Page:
Arden Group Inc. on Wednesday urged a California judge to toss a shareholder derivative suit alleging TPG Capital LP's $394 million purchase of Arden's luxury supermarket chain Gelson's stiffed shareholders to enrich Arden's board, arguing boardmembers got sole-bidder TPG to pay over market value.
Citigroup Global Markets Inc. has reached a settlement agreement with the FDIC in a Ninth Circuit appeal alleging a number of banks spurred on Colonial Bank's failure by selling it poor-quality mortgage-backed securities, and the bank insurer said Wednesday it expects Bank of America Corp. to exit the suit shortly as well.
Two customers of Dollar Thrifty Automotive Group Inc. on Wednesday urged a Colorado federal judge to certify a class of millions in Colorado and Florida in a case alleging that the car rental company makes millions by saddling customers with unneeded and unwanted insurance and other services.
An Illinois federal judge awarded $54 million in attorneys' fees to counsel in a consolidated class action against steelmakers accused of scheming to inflate prices, saying Wednesday that the attorneys had effectively handled hard-fought, complex litigation that lasted six years.
A former college soccer player slapped the National Collegiate Athletic Association and a slew of schools with a proposed Fair Labor Standards Act collective action in Indiana on Monday, contending that student athletes are temporary employees who must be paid at least minimum wage under federal law.
SanDisk Corp. urged a federal judge to deny retailers and customers class certification in a suit accusing the company of using its patents to monopolize the flash memory industry, saying that the memory purchasers failed to prove that common issues predominate.
Hollister Co. on Tuesday urged a New Jersey appellate panel to overturn a lower court's certification of a class alleging the clothing retailer duped customers with promotional gift cards with an inconspicuous expiration date, arguing the class members can't be ascertained.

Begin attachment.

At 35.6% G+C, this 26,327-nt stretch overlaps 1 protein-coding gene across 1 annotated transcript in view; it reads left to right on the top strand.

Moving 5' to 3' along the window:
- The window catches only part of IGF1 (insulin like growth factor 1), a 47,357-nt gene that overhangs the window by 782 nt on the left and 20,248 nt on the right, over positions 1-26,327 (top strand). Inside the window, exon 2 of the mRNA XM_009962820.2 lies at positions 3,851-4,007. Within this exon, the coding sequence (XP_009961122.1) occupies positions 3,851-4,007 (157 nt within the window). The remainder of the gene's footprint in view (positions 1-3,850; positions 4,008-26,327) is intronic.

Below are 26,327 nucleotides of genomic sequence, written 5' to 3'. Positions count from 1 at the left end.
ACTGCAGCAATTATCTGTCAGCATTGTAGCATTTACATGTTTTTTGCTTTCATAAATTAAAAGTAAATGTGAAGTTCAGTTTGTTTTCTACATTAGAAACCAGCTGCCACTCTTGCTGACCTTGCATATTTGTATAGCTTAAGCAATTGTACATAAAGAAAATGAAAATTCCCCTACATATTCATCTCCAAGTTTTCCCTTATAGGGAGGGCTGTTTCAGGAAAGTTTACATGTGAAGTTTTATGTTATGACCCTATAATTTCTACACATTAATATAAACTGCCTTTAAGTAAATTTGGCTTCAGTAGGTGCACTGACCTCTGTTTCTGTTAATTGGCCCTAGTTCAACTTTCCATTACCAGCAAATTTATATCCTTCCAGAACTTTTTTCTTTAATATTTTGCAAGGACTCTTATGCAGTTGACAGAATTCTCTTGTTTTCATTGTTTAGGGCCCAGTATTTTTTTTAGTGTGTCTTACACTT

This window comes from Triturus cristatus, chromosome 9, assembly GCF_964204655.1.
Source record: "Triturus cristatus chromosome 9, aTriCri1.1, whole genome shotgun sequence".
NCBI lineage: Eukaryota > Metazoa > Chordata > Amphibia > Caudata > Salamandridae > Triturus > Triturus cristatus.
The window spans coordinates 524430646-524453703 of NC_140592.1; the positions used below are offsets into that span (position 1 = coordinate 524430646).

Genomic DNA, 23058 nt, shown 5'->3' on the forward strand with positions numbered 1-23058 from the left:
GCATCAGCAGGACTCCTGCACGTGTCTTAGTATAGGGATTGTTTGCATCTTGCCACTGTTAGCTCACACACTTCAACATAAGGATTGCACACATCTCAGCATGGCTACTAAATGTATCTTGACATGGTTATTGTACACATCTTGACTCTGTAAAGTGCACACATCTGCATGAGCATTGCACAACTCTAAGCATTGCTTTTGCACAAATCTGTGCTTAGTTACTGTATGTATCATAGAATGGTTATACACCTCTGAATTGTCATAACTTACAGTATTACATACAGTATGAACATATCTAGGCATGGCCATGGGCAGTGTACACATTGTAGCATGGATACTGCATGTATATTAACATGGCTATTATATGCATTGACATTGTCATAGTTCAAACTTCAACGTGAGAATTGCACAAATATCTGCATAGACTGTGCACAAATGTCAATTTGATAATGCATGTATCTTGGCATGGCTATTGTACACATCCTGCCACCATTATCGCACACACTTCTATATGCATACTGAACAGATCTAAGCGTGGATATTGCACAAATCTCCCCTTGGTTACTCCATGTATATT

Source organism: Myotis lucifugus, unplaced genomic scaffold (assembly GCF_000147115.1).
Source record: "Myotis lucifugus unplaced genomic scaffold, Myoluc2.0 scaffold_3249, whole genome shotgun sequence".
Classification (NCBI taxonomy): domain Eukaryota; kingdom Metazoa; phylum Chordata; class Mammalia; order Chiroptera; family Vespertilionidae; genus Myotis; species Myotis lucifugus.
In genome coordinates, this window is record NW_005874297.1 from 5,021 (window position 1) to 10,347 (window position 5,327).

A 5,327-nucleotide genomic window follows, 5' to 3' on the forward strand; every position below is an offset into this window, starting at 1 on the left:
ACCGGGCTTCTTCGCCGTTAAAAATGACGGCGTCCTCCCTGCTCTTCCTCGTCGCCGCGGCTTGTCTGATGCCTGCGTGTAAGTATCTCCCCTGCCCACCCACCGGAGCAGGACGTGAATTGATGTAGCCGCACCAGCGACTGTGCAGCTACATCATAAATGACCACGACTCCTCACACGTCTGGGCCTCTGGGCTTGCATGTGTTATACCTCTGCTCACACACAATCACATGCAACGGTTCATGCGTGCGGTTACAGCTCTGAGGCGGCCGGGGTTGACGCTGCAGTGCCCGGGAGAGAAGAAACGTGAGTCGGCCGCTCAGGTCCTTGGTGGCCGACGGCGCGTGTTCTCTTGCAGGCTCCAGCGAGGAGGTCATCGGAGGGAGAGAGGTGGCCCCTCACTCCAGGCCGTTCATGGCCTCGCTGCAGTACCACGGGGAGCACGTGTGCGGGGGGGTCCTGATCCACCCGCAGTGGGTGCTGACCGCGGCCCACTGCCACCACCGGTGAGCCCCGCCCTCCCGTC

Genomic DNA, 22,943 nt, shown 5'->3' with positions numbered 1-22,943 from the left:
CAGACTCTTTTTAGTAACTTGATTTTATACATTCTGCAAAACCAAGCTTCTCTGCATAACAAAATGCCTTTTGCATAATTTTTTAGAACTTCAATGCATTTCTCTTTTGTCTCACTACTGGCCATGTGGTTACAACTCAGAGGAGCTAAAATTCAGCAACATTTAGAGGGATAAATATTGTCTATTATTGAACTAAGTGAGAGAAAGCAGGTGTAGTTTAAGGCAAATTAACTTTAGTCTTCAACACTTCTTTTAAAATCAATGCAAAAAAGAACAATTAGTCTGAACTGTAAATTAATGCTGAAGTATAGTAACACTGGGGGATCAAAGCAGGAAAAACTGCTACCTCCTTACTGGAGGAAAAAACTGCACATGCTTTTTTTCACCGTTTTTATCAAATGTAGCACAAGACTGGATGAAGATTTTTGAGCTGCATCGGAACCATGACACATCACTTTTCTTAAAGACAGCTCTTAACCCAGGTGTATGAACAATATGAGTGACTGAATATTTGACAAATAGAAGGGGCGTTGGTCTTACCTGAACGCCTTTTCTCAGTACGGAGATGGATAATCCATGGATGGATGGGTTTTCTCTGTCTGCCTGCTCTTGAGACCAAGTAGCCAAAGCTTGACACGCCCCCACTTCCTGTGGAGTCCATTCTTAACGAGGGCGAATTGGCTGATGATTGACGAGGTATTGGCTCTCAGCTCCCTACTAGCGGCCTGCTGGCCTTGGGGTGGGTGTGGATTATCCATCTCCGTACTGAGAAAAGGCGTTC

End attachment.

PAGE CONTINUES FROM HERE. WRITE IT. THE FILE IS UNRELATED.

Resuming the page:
C.R. Bard Inc. argued Tuesday that the plaintiffs in pelvic mesh multidistrict litigation consolidated in West Virginia federal court should not be allowed to name as an expert one of Bard's own retained experts, saying that he is familiar with Bard's litigation strategy from his role in prior cases.
Goldman Sachs Group Inc. on Wednesday rejected the notion that women claiming a sexualized culture of discrimination damaged their pay and promotion prospects could band together in court, arguing the individual situations of more than 1,000 potential plaintiffs don't share common traits required for class certification.
A consumer has urged the Ninth Circuit to revive her proposed class action claiming a travel technology contractor violated the Telephone Consumer Protection Act by text-spamming her, saying the lower court incorrectly determined she had given express consent by providing her number when booking a flight.
An Arizona federal judge on Tuesday gave preliminary approval to Bashas' Inc.’s $6.5 million settlement with a class of Hispanic workers who accused the grocery chain owner of nearly a decade of discrimination by paying them less than white workers.
Target Corp. on Wednesday doubled down on its bid to dismiss banks and credit unions' legal claims over last year's massive data breach at the retail chain, arguing its handling of customer payment card data didn't establish a relationship with financial institutions that would allow them to recover their losses.
AmeriGas Partners LP, the nation's largest residential propane supplier, will pay more than $500,000 to reimburse thousands of Michigan customers to resolve class action accusations of price gouging last winter amid a propane shortage, Michigan Attorney General Bill Schuette said on Wednesday.
Whirlpool Corp. argued on Tuesday that claims of one of the named plaintiffs over an alleged mold-related washer defect are time-barred by the two-year statute of limitations for Ohio common law product liability claims, arguing that she had shown no reason why she could not have brought her suit earlier.
Several federal judges have recently rejected the California Supreme Court's employee-friendly Iskanian ruling that workers can't waive representative Private Attorney General Act claims through mandatory arbitration agreements, a trend lawyers say increases the chances that the U.S. Supreme Court may choose to weigh in.
A National Labor Relations Board judge ruled Tuesday that clothing retailer Ross Stores Inc. violated federal labor law when it required employees to sign an arbitration agreement that prohibited them from pursuing class or collective actions.